LÉ George Bernard Shaw (pennant number P64) is the fourth and final ship of the P60 class vessels built for the Naval Service in Babcock Marine Appledore, Devon. In keeping with the ethos of a continuous learning organisation, she contains a number of minor improvements over her sister ships, aimed primarily at improving energy efficiency whilst still maintaining effectiveness. She is designed as on Offshore Patrol Vessel (OPV), with the endurance and capability to defend Ireland’s interests at, and from, any sea in the world.
The ship was accepted into State service in October 2018, and, following a military fit-out, has commenced Maritime Defence and Security Operations at sea.
The ship is named after one of Ireland’s most celebrated and well-known playwrights, critics and intellectuals – George Bernard Shaw. Born in Dublin in 1856, Shaw spent virtually all his working life in England, where he first became known as a music and drama critic. His prodigious intellect saw him write numerous plays, become engaged in politics (his experience of the poverty of inner-city Dublin left him with a particular interest in the welfare of children and the poor), and always take the role of the outsider – amongst, but not of, the high society of England at the turn of the 20th Century. He is only one of two people to have been awarded both a Nobel Prize and an Academy Award (Oscar), a distinction which reflects his intellect, which was developed in Victorian society, but was always progressive and modern: indeed, even post-modern, at times.
The ship’s crest follows the standard pattern of others in the fleet. At the top right is a geographical touchstone related to the individual after whom the ship is named – in this case, a Georgian door of the type found on the terraced house where Shaw grew up in Dublin. At bottom left is an image depicting the life or work of that individual. The man removing the thorn from the paw of the lion is the title character of “Androcles and the Lion”, a Shavian play based on one of Aesop’s fables. Androcles, an escaped slave, takes refuge in a cave. He becomes aware of a lion in the cave, who is in distress – a thorn in his paw has become infected and he cannot remove it. Androcles, overcoming his fear of the beast, removes the thorn and nurses the lion back to health. Years later, when Androcles has been captured and is to fight a lion in the arena, it turns out to be the same animal – and the two embrace, rather than fight. The emperor, sensing the delight of the crowd, frees both Androcles and the lion, who are feted through Rome. The concept of overcoming one’s fear of “the other” to assist someone in distress resonates with the work of the Naval Service in the Mediterranean Sea over a number of years.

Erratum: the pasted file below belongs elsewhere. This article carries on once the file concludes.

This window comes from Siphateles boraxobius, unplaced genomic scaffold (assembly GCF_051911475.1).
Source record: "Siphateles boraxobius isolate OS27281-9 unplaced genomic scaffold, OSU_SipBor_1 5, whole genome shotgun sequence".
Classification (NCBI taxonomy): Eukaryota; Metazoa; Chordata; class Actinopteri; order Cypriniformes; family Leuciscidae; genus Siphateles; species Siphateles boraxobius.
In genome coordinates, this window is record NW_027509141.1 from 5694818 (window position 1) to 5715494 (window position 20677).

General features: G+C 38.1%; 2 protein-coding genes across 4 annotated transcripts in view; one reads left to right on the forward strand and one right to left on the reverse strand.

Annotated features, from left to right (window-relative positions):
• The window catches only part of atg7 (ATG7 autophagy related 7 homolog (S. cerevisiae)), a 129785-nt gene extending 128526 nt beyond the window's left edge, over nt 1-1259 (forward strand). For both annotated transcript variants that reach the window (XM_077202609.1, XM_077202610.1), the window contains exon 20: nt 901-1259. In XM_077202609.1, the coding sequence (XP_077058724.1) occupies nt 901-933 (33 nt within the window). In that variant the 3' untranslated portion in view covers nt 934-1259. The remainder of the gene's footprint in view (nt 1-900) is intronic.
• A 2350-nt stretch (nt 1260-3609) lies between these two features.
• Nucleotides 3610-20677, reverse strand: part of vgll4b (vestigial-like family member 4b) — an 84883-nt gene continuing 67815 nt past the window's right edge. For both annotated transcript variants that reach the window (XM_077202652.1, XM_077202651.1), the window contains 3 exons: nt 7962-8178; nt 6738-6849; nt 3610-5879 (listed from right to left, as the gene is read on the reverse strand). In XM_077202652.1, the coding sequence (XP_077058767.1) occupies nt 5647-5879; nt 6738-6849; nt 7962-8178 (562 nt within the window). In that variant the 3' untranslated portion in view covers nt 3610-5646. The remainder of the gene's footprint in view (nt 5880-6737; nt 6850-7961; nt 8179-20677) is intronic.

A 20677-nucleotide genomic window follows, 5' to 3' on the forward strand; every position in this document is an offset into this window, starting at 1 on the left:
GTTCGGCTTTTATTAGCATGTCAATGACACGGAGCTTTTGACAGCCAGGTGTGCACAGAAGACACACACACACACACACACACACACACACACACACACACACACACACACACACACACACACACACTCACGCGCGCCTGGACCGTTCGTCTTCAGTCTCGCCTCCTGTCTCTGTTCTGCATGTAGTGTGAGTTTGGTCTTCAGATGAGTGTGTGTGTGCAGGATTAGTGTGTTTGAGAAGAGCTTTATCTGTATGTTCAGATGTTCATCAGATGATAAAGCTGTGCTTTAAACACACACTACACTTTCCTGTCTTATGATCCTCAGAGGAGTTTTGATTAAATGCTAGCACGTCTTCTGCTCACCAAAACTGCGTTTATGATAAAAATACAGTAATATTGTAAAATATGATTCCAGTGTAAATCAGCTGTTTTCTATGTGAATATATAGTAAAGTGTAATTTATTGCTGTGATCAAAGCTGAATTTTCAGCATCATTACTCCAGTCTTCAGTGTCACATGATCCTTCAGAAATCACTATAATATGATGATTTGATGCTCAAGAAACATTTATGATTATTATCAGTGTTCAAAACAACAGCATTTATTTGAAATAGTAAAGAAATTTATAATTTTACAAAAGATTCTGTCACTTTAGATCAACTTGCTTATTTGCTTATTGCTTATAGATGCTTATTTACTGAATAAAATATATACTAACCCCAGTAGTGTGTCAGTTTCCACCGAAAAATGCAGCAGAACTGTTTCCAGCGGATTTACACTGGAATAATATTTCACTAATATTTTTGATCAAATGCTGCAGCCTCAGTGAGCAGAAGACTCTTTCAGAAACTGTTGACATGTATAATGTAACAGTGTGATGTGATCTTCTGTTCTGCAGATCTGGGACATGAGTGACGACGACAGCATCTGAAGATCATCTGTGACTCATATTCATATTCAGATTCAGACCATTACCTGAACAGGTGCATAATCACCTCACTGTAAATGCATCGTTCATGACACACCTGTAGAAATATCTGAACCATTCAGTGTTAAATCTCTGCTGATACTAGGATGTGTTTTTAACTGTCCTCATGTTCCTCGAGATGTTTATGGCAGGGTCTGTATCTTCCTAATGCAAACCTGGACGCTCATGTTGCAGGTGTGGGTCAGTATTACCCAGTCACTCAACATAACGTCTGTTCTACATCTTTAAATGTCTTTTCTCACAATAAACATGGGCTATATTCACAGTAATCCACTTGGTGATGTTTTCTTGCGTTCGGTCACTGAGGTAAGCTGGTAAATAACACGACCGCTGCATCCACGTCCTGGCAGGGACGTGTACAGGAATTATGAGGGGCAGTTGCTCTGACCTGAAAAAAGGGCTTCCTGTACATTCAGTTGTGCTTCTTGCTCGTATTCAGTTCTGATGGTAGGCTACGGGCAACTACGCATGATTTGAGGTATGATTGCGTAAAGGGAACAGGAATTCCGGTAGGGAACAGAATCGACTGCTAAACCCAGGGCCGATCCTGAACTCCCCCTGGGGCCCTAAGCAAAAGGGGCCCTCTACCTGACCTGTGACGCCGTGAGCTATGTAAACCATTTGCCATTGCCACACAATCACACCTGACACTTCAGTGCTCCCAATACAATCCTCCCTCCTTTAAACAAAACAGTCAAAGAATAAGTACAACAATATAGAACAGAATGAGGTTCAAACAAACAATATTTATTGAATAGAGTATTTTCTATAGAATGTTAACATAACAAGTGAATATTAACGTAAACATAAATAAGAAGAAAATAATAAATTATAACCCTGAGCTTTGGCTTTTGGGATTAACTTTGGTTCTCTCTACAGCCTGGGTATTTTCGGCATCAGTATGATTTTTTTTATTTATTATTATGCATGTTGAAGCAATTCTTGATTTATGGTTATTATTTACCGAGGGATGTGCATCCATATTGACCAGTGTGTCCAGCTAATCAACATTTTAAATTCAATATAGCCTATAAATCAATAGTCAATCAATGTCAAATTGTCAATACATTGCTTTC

|Type||Offshore Patrol Vessel|
|Main Engines||2 x Wärtsilä diesel engines and Power Take In, 2 x shafts, 10000kw|
|Range||6000 Nautical Miles @ 15 knots|
|Crew||44 (6 Officers)|
|Armament||1 x 76mm OTO Melara|
2 x 20mm RH 202 Rheinmetall Cannon
2 x 12.7mm Browning HMG’s
4 x 7.62mm GPMG’s